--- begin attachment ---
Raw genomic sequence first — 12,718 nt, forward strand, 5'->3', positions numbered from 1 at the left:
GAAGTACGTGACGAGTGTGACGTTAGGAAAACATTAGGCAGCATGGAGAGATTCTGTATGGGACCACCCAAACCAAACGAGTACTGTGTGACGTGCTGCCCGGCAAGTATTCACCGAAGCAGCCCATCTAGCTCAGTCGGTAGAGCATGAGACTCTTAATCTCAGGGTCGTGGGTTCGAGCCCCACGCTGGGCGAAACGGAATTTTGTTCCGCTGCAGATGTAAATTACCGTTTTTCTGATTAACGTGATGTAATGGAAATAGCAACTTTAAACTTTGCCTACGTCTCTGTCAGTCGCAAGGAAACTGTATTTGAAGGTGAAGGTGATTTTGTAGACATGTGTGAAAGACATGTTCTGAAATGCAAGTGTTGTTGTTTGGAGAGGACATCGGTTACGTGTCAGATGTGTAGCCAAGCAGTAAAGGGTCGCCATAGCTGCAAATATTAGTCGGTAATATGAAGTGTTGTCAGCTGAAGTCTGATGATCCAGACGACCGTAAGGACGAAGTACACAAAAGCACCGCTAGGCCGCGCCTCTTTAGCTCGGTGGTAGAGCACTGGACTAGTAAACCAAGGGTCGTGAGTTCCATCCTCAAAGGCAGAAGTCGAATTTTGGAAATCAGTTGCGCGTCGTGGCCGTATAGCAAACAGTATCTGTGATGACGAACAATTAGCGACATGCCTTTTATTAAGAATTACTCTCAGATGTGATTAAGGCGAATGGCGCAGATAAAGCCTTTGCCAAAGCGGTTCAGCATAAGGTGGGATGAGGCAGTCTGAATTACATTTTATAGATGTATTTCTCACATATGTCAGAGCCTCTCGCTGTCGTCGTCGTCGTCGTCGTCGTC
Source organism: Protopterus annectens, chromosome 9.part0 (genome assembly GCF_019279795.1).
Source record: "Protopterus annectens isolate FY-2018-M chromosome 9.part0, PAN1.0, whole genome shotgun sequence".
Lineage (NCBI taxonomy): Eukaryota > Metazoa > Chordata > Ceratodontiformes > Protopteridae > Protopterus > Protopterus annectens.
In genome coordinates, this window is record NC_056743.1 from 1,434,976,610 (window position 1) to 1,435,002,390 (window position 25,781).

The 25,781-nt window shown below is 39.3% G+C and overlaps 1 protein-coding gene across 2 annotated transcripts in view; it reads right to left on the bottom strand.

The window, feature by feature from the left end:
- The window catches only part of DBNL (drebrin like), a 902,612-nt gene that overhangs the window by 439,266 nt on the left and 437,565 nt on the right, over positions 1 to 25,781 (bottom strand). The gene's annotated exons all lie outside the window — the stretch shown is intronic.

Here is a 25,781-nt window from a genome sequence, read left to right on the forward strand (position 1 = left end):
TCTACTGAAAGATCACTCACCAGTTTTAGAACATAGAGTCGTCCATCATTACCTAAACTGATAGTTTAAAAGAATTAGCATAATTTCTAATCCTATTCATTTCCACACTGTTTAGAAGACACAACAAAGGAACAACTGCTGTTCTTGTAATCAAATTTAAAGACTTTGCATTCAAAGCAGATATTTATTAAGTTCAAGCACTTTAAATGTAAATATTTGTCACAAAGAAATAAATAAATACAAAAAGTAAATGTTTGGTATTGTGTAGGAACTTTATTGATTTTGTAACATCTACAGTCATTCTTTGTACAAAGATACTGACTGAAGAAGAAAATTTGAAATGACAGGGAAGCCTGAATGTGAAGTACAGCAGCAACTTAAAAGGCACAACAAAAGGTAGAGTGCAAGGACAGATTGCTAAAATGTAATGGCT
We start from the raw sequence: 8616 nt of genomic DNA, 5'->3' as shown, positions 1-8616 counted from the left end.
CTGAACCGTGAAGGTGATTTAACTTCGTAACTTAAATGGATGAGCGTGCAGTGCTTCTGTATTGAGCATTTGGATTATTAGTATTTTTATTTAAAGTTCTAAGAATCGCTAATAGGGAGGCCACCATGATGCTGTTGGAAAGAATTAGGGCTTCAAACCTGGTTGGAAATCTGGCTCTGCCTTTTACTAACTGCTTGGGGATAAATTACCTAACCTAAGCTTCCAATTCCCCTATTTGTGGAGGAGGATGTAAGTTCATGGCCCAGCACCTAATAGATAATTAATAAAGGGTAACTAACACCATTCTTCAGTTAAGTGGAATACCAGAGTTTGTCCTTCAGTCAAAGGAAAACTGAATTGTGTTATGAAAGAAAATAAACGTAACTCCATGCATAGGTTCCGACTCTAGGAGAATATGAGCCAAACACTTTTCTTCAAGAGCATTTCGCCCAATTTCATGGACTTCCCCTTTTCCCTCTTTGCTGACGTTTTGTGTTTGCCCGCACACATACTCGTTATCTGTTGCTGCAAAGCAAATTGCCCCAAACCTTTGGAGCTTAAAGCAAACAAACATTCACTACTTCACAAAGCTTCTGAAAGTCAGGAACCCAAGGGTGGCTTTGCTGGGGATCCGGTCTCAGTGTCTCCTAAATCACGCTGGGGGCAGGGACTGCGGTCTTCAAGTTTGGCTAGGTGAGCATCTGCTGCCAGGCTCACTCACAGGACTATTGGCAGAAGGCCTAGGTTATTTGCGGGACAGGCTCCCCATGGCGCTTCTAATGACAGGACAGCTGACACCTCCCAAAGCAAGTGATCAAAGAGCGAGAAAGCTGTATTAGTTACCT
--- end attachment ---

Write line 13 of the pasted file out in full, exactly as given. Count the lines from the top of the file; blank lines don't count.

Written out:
CTGAACCGTGAAGGTGATTTAACTTCGTAACTTAAATGGATGAGCGTGCAGTGCTTCTGTATTGAGCATTTGGATTATTAGTATTTTTATTTAAAGTTCTAAGAATCGCTAATAGGGAGGCCACCATGATGCTGTTGGAAAGAATTAGGGCTTCAAACCTGGTTGGAAATCTGGCTCTGCCTTTTACTAACTGCTTGGGGATAAATTACCTAACCTAAGCTTCCAATTCCCCTATTTGTGGAGGAGGATGTAAGTTCATGGCCCAGCACCTAATAGATAATTAATAAAGGGTAACTAACACCATTCTTCAGTTAAGTGGAATACCAGAGTTTGTCCTTCAGTCAAAGGAAAACTGAATTGTGTTATGAAAGAAAATAAACGTAACTCCATGCATAGGTTCCGACTCTAGGAGAATATGAGCCAAACACTTTTCTTCAAGAGCATTTCGCCCAATTTCATGGACTTCCCCTTTTCCCTCTTTGCTGACGTTTTGTGTTTGCCCGCACACATACTCGTTATCTGTTGCTGCAAAGCAAATTGCCCCAAACCTTTGGAGCTTAAAGCAAACAAACATTCACTACTTCACAAAGCTTCTGAAAGTCAGGAACCCAAGGGTGGCTTTGCTGGGGATCCGGTCTCAGTGTCTCCTAAATCACGCTGGGGGCAGGGACTGCGGTCTTCAAGTTTGGCTAGGTGAGCATCTGCTGCCAGGCTCACTCACAGGACTATTGGCAGAAGGCCTAGGTTATTTGCGGGACAGGCTCCCCATGGCGCTTCTAATGACAGGACAGCTGACACCTCCCAAAGCAAGTGATCAAAGAGCGAGAAAGCTGTATTAGTTACCT